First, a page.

Still, his primary criticism surrounds a portion of that post which deals with some 19th century hoaxes used to promote a political agenda of the day, which is to say that there were many folks who were opposed to attributing the construction of the various mounds of the northeastern United States to the ancestors of Native Americans who lived there upon the arrival of European settlers. The mounds, they claimed, must have been built by ancient Europeans, therefore it was right to displace the Indians (i.e. Trail of Tears).
My chief disagreement was with Beck’s implication that there was somehow evidence that the “lost tribes of Israel” made their way to the Americas because of these artifacts. The “lost tribes” notion is one that Beck’s adopted religion of Mormonism believes.
The artifacts in question are primarily known as the “Decalogue” and “Key stone,” both inscribed with Hebrew script. The former includes a bas-relief of Moses (it reads in Hebrew square script, mosheh above the figure’s head) and an abbreviated version of the Ten Commandments from the Torah -the Decalogue- on the sides and back.
Beck’s implication in the video linked in the previous article was that these are artifacts suppressed by “mainstream archaeologists” and evidence of a much earlier presence of Israelites in America. Ironically, one of the purposes for the hoax in the 19th century was, in part, to justify our actions in stealing land from the Native inhabitants. Another part of it was that there existed a ethnocentric bias against Natives in that settlers of European descent couldn’t accept that they were capable of the technology or had the know-how to build the intricate mounds that exist in places like Newark, Ohio. Beck exhibits this same ethnocentric attitude even today in his show, but perhaps for somewhat different reasons.
The commenter, Jim Goodman, was, however, right to criticize my conclusions that the stones were forgeries. They’re hoaxes, but further investigation on my part reveals that they’re very likely the real thing.
Not having an expertise in ancient phonetic scripts, I had to rely on whatever information I could obtain from my university library or the internet on these stones. Most of the sources I was able to locate were either of the Glenn-Beck-America-is-the-Land-of-the-Lost-Tribes-of-Israel variety or of the aliens-are-among-us-variety. I remembered a Skeptical Inquirer article from years ago on the subject, but that issue has been long absent from my personal library. The author of that article eventually commented on my Beck-post, confirming what I remembered and linking to an article at Ohio Archaeology that sums it up.
Recently, however, a friend sent me a link to an article by Rochelle Altman, who is an expert on ancient phonetic scripts, in which she goes into great detail about the “…Newark Ritual Artifacts.”
Her explanations are convincing as well as her arguments, and I’m inclined to accept her conclusions that the artifacts themselves are genuine, Late-Medieval ritual objects. She bases this on the “stylistic features on the bas-relief sculpture […] and the Late Medieval Hebrew base-script used for the consolidated grid font that appears in the inscriptions.” She goes on to say, “[t]he artifacts are authentic, if not what they were thought to be in the 19th century, and, unfortunately, even today.”
The likely source of the objects is a European settler, from whom these may have been stolen and subsequently deposited at the sites where they were located in the early 19th century. The Decalogue and Keystone may not be forgeries, as I stated in an earlier post, but they are certainly hoaxes when presented as artifactual evidence of an “ancient America” with ties to the “lost tribes of Israel” and the other mumbo-jumbo Glenn Beck was alluding to in his program.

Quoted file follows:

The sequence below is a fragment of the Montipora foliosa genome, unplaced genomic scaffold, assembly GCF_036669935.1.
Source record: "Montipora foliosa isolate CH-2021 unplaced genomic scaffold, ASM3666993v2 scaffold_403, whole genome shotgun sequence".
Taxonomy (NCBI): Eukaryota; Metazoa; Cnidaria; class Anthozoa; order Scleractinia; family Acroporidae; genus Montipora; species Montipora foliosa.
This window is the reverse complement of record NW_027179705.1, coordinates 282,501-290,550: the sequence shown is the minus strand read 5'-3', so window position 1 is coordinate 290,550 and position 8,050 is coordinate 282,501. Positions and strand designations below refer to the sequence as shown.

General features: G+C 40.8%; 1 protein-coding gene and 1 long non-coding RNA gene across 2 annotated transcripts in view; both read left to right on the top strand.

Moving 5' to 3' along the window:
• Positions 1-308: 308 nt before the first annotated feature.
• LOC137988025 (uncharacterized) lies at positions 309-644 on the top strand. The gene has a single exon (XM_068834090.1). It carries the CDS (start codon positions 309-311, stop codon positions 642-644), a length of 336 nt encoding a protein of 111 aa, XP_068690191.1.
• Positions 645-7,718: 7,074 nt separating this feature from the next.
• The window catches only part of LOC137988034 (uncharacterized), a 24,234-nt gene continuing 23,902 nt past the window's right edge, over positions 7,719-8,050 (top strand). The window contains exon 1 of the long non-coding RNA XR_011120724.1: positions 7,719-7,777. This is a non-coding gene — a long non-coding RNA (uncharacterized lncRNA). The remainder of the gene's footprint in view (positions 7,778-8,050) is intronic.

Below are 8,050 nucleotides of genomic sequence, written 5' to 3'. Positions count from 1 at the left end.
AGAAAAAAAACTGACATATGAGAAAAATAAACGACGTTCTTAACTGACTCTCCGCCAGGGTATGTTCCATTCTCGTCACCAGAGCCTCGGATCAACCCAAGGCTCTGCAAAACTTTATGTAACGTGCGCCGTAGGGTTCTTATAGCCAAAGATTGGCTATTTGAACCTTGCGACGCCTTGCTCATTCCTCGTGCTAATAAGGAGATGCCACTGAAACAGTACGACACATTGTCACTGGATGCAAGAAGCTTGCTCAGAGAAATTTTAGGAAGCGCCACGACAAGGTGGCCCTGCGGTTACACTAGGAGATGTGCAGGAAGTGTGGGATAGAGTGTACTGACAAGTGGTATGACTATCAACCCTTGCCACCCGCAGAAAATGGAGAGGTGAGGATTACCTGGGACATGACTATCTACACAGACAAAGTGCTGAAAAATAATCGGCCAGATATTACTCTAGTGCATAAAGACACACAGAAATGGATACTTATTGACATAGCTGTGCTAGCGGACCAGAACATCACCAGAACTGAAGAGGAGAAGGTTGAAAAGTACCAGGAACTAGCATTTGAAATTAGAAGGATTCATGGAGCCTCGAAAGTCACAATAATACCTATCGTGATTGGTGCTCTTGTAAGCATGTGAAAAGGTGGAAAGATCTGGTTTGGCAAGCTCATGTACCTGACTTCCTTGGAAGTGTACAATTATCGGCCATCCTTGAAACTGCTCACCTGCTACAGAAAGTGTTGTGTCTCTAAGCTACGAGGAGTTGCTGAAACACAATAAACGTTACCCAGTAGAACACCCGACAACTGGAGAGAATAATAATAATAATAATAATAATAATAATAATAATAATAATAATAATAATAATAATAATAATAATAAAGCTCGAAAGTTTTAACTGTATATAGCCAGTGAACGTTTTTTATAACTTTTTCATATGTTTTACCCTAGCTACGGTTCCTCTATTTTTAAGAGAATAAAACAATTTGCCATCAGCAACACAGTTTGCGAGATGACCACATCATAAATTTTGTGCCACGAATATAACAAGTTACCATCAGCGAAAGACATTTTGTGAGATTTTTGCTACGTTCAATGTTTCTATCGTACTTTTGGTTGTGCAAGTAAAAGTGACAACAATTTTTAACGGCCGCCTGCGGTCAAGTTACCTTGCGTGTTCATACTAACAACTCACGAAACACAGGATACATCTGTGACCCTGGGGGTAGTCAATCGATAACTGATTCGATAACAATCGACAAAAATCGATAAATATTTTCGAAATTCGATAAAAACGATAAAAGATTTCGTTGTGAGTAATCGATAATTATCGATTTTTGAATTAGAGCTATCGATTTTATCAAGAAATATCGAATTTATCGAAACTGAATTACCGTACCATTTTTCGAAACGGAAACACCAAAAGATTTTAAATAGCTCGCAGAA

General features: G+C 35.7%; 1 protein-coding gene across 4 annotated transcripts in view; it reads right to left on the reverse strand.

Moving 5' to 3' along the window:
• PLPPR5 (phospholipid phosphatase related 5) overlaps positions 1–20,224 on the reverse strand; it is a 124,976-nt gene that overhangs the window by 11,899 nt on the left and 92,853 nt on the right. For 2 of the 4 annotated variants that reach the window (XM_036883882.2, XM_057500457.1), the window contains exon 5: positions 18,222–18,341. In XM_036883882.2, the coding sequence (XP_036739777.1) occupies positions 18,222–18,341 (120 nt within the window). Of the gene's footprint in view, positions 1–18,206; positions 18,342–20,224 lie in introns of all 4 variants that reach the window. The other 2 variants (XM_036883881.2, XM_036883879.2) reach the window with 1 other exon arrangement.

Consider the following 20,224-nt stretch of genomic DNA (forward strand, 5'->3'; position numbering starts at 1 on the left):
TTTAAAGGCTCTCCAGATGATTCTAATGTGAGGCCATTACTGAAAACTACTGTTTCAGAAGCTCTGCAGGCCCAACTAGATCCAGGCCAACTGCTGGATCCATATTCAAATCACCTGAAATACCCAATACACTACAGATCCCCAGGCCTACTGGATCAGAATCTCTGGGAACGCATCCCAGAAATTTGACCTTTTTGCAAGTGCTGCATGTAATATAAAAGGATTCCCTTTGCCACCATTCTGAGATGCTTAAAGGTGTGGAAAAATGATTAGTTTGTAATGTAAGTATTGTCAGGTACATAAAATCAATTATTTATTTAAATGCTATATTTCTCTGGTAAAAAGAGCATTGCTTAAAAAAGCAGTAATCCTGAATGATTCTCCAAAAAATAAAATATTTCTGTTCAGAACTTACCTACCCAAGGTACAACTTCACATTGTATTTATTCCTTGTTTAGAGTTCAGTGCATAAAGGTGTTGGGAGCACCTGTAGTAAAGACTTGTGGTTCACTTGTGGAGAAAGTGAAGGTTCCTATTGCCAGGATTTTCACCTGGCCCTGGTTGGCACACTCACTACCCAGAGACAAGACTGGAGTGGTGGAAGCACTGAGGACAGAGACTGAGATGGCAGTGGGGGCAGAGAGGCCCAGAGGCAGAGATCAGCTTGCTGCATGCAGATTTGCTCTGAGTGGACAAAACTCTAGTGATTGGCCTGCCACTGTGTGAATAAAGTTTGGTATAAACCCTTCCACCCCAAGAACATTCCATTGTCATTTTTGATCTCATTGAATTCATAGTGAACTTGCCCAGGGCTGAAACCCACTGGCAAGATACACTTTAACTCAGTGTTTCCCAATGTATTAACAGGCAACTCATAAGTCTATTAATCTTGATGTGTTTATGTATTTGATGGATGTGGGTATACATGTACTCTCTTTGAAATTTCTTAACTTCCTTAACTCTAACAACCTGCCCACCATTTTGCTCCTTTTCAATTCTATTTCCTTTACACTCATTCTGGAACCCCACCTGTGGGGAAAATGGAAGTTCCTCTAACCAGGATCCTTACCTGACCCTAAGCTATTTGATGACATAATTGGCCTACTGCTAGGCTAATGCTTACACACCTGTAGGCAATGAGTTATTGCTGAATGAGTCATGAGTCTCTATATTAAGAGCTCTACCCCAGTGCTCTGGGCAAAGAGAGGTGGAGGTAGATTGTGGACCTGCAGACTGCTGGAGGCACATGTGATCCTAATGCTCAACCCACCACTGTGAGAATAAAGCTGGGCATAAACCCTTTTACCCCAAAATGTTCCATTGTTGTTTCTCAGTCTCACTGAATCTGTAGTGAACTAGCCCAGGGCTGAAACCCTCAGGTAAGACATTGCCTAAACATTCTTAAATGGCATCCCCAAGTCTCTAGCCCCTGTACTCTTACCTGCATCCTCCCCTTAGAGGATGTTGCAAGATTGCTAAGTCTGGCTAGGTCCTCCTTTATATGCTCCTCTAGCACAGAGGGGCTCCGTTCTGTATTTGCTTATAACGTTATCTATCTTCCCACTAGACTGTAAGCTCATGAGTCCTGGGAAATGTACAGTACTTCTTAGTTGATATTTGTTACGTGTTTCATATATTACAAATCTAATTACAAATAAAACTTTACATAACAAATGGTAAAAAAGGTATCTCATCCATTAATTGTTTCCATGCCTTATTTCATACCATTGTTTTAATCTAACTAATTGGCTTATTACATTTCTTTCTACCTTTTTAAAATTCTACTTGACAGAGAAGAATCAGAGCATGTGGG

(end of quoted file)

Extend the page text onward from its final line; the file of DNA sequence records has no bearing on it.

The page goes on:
I highly recommend Rochelle Altman’s article, “‘First, … recognize that it’s a penny’: Report on the ‘Newark’ Ritual Artifacts,” found at The Bible and Interpretation. I find that I have to thank Altman and my friend for setting me straight on this and I wish I would have found this article earlier. I find I must also offer some thanks to commenter Jim Goodman, though I was already thinking of writing a short article either by itself or a part of my annual round of of pseudoarchaeology (which will be published here in a day or so). I doubt, however, that I’ve fully satisfied Mr. Goodman: the Newark artifacts might not be fakes, but they are frauds in the manner by which they are being promoted.
The sad truth, pointed out by Altman, is that the true nature of these artifacts is being sidelined by nutters and skeptics alike (though she certainly didn’t say “nutters”).
EDIT (12/28/10): after a personal correspondence with Brad Lepper, I’m, again, back to wondering about the veracity of the artifacts. It is very suspect that a person who had a preconceived notion of how the mounds were built (David Wyrick thought the mound-builders were not the Natives that lived in the region and was digging to prove it) should find just the sort of artifact that could be used to show the site was not Hopewell.
It’s also convenient that the person who was able to translate it happened to be on-hand.
So, were these artifacts entirely fraudulent, created in the 19th century and planted as a means to confirm a conclusion about Native Americans that was popular among many? Or were these genuine artifacts, salted in the places Wyrick was to dig. It would be simpler to salt the site with genuine artifacts if they were available -not inconceivable given the number of European immigrants out nation had up to then. But, it’s also not inconceivable that the artifacts could have been created of locally quarried limestone, then salted at the site.
What Lepper and Altman agree on, however, is that this is not evidence of any “Lost Tribes of Israel” in the Americas.